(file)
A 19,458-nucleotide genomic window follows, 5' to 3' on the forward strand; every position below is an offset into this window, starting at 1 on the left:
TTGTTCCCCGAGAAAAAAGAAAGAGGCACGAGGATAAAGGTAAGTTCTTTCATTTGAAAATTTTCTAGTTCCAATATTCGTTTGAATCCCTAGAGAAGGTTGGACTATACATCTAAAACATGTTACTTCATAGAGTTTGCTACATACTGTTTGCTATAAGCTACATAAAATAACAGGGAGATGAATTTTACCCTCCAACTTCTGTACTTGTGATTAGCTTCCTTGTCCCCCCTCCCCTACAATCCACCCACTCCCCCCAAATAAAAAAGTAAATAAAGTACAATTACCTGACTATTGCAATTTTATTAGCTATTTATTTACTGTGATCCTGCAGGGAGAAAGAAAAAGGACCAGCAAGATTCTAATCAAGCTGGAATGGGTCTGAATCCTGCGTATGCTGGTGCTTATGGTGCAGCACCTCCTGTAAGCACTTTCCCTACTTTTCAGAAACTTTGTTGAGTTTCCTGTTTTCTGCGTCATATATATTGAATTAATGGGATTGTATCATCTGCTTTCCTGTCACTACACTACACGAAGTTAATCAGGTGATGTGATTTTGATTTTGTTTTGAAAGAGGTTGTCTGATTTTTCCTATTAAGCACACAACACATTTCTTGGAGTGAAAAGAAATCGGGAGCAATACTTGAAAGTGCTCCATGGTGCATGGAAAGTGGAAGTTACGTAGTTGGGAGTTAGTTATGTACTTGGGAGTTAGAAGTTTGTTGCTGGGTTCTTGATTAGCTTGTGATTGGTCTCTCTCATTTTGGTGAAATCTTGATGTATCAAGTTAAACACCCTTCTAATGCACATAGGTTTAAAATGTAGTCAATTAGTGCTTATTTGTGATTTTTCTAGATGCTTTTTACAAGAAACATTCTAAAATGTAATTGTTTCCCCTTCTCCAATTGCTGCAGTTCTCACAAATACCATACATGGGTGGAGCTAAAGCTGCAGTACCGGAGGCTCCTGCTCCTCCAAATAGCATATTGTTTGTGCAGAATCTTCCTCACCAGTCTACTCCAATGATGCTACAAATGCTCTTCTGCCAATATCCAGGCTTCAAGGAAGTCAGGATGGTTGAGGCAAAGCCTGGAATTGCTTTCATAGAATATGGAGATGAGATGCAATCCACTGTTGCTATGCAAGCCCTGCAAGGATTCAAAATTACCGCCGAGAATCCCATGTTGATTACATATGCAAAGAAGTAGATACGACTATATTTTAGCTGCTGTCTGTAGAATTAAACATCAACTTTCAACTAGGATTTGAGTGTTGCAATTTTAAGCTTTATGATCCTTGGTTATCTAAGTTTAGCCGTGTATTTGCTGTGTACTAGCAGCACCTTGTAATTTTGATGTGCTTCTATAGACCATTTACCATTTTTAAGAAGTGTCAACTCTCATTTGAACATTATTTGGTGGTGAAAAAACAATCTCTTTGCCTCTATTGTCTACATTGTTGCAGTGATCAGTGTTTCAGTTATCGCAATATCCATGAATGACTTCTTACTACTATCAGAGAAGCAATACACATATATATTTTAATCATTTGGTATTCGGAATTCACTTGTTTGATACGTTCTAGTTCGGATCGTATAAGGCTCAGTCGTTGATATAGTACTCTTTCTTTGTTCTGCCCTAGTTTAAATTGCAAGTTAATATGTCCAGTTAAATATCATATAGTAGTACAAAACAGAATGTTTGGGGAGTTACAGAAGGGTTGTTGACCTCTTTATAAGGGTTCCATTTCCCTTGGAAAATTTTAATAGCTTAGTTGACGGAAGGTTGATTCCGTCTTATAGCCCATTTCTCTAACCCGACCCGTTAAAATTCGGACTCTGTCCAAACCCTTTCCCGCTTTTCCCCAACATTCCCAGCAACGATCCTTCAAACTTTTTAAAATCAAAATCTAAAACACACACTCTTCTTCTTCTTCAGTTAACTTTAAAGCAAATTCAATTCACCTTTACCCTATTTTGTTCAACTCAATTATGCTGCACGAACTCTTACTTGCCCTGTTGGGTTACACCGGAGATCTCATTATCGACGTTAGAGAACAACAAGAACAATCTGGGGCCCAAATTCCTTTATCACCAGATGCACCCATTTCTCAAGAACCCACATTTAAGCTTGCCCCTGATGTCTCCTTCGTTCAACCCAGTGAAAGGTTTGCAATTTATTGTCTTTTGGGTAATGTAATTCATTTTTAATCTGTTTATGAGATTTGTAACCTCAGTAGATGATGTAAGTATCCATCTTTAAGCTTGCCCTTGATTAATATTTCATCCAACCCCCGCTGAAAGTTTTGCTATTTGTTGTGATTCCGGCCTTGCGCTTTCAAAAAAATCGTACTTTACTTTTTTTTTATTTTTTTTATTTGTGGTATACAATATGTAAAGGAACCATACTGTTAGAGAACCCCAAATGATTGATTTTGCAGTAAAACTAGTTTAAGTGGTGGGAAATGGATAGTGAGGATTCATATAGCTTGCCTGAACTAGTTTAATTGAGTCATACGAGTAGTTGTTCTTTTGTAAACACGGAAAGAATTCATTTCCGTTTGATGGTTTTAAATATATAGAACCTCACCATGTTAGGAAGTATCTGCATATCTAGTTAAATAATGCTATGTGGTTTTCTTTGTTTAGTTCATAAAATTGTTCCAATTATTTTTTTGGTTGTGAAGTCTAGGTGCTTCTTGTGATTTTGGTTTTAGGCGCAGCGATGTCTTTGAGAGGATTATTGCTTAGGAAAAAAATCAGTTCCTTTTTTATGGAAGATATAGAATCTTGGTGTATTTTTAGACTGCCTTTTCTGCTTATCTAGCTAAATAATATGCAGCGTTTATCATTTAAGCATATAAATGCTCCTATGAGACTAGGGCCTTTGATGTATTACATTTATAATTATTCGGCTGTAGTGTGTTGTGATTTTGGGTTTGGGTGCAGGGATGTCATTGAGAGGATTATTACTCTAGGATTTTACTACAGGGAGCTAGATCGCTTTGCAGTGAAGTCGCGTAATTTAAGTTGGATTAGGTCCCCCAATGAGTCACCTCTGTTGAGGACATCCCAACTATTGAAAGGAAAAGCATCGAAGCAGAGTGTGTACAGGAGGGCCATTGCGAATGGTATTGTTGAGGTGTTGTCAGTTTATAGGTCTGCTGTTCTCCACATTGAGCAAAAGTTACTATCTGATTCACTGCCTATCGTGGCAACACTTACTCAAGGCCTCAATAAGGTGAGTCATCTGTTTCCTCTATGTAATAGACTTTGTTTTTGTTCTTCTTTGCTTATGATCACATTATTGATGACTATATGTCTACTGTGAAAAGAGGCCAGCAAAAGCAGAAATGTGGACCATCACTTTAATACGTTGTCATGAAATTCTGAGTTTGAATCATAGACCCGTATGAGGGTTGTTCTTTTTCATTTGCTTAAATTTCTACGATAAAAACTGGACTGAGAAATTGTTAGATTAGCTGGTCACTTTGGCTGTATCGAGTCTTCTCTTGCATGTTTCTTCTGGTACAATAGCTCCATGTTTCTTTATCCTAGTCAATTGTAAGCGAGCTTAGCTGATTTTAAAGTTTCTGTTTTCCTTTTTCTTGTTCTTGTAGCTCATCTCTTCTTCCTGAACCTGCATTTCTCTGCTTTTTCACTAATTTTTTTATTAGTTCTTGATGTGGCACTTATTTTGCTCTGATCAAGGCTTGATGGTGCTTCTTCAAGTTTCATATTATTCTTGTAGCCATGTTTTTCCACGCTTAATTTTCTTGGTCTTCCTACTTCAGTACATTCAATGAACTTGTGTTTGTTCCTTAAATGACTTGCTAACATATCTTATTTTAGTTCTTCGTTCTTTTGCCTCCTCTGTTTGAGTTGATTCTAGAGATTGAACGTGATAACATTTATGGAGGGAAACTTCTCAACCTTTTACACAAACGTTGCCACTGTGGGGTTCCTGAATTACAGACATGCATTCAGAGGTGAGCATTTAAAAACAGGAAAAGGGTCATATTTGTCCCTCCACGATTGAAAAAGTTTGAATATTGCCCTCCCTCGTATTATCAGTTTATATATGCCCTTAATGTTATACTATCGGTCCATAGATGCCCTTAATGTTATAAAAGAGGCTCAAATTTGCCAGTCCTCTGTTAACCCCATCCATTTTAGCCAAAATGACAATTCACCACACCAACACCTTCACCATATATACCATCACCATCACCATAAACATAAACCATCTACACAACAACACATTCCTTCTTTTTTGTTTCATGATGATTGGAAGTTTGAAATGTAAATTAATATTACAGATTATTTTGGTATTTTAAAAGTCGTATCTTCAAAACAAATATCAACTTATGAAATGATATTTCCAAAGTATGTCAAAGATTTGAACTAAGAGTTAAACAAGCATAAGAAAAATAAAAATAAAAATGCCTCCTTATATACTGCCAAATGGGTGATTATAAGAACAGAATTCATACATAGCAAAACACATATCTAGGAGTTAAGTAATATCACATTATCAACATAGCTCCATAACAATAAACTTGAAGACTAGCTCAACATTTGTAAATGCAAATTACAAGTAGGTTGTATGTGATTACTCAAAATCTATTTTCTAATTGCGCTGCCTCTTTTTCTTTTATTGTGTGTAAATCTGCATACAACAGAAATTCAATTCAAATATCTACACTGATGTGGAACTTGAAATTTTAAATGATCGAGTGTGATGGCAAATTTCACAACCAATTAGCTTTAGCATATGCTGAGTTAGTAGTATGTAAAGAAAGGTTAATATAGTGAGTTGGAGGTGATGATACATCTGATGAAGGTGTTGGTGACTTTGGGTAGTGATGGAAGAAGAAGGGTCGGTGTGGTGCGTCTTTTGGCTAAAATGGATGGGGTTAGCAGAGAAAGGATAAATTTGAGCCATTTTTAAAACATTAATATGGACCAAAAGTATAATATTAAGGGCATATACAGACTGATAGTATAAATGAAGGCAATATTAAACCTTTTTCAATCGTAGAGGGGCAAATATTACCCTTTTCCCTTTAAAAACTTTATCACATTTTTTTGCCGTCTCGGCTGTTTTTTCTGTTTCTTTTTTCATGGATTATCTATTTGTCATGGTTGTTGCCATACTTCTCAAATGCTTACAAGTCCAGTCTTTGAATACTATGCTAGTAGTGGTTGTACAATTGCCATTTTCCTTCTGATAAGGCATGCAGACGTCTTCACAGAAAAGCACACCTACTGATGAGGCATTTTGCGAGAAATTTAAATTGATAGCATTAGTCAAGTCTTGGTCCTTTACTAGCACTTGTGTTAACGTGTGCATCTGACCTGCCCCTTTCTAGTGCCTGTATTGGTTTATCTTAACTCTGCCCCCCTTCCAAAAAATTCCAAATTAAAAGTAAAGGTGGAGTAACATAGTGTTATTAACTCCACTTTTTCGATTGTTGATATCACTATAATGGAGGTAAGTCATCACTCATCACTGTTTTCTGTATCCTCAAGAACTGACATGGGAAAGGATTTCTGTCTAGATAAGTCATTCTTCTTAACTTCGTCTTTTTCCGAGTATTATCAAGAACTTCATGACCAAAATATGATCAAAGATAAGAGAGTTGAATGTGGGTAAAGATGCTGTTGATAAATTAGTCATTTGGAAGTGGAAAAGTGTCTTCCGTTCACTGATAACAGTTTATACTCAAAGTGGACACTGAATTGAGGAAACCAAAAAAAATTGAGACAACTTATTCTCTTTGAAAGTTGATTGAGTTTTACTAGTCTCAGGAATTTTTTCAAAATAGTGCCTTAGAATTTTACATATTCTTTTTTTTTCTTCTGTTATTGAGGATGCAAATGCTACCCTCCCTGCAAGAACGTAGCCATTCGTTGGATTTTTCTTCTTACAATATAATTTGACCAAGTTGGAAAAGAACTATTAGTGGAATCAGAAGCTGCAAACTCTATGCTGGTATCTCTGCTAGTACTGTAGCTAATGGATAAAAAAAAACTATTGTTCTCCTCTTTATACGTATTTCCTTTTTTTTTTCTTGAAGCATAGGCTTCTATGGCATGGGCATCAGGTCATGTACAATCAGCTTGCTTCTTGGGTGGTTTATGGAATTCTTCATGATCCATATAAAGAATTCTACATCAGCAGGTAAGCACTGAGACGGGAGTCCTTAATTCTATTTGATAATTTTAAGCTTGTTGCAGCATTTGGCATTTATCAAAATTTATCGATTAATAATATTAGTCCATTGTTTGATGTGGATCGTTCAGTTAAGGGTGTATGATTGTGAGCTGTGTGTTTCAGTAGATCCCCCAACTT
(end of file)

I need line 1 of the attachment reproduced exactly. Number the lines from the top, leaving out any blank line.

A 19,458-nucleotide genomic window follows, 5' to 3' on the forward strand; every position below is an offset into this window, starting at 1 on the left: